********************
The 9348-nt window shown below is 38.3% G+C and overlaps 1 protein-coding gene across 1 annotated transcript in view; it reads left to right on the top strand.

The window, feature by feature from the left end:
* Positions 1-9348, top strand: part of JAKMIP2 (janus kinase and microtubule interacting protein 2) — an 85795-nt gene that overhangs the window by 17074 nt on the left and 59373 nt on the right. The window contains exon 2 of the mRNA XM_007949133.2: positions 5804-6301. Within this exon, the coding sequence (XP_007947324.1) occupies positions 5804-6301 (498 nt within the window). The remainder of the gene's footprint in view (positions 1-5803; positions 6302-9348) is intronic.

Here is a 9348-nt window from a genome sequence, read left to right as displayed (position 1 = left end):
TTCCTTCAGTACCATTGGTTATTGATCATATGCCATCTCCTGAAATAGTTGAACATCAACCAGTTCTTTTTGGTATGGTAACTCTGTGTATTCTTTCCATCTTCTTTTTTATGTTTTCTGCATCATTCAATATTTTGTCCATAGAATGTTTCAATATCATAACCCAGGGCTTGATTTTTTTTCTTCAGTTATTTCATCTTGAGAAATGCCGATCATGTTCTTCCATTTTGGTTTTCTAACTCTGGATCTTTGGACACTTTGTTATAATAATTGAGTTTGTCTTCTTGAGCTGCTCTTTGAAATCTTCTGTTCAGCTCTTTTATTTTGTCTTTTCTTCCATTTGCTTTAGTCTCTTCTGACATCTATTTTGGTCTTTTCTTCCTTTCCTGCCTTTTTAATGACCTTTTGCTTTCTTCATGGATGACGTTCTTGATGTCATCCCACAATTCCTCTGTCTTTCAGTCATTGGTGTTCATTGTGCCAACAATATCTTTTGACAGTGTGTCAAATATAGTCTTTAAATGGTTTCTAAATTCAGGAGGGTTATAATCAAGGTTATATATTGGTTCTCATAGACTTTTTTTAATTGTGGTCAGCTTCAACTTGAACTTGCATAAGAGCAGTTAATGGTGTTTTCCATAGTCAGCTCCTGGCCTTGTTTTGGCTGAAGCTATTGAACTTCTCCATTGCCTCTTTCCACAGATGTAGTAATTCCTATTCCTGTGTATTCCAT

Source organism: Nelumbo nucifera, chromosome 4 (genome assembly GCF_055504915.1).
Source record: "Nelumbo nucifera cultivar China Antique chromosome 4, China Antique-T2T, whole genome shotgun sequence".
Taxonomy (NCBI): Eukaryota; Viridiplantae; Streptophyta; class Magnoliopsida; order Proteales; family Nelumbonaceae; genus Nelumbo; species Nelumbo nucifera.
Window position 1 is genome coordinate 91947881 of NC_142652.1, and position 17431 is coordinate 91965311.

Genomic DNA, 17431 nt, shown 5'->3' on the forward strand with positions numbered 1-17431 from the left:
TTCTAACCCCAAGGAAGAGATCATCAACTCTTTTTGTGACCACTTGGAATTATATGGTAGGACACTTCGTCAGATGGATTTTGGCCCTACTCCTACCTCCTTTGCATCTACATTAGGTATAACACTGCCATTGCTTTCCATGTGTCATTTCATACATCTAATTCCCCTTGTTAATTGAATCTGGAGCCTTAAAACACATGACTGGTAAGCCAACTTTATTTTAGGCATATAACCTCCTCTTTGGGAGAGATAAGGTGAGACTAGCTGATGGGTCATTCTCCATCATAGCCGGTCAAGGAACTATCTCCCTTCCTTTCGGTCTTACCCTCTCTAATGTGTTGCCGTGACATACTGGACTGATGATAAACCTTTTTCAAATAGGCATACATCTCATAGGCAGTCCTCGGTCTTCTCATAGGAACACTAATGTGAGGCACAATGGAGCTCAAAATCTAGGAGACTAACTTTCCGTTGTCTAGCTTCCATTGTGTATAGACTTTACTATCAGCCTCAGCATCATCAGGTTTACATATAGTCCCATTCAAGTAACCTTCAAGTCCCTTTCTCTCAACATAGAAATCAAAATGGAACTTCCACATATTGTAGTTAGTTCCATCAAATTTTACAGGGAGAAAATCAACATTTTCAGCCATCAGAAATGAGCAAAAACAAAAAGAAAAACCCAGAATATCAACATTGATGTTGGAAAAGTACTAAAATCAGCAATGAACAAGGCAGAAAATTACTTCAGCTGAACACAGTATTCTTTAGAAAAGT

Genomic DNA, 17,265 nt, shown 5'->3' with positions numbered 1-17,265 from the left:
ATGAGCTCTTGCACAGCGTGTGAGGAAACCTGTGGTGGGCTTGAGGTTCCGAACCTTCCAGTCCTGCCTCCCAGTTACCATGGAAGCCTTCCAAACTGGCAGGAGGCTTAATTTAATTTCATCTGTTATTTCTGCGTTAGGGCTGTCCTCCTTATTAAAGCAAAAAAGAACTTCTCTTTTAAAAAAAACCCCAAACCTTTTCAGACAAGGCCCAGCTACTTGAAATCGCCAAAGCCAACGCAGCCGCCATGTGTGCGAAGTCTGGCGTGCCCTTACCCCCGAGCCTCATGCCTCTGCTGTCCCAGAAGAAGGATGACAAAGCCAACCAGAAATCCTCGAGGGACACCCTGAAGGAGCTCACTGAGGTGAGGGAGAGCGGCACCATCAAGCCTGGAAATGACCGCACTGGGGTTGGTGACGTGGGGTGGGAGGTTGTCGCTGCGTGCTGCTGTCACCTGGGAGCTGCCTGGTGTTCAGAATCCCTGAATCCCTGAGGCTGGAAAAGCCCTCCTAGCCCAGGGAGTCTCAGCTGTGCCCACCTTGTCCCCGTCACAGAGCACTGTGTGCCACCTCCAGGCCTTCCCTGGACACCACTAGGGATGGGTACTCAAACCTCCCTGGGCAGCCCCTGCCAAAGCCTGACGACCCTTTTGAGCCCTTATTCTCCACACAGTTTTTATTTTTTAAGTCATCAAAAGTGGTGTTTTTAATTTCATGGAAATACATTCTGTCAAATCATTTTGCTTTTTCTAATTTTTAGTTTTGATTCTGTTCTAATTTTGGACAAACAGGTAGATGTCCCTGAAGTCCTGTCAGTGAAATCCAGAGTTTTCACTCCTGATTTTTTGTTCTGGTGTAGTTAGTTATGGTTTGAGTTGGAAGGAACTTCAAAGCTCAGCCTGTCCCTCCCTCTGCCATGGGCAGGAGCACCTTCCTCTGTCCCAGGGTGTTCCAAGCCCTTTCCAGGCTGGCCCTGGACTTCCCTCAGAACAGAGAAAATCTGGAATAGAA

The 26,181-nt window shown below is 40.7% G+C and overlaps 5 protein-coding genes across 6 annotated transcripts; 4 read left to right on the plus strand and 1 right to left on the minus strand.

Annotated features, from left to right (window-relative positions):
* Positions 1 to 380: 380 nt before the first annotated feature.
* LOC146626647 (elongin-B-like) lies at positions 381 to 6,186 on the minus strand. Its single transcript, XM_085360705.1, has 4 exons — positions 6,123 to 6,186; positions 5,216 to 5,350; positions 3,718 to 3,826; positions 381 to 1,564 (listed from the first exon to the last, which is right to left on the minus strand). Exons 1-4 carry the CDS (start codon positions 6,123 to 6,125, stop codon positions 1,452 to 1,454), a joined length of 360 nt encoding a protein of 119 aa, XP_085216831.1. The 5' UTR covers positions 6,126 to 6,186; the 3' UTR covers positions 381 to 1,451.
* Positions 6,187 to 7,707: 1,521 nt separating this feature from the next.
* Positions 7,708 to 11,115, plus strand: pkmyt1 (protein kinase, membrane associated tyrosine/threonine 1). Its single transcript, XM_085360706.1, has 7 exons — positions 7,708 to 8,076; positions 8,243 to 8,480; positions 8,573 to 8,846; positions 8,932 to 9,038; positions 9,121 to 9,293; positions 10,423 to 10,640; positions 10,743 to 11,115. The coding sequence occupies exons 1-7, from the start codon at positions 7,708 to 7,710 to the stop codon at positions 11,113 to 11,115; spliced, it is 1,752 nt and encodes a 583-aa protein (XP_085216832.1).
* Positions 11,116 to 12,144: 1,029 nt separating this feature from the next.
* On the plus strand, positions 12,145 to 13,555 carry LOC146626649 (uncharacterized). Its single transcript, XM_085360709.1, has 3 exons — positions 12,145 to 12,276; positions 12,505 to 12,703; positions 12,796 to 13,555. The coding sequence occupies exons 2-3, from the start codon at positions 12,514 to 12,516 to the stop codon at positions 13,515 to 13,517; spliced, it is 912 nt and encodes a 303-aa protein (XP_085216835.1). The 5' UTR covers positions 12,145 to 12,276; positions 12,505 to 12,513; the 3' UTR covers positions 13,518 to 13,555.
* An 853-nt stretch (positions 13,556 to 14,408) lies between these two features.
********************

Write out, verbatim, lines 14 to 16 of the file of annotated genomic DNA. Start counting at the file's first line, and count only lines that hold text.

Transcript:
The 26,181-nt window shown below is 40.7% G+C and overlaps 5 protein-coding genes across 6 annotated transcripts; 4 read left to right on the plus strand and 1 right to left on the minus strand.

Annotated features, from left to right (window-relative positions):
* Positions 1 to 380: 380 nt before the first annotated feature.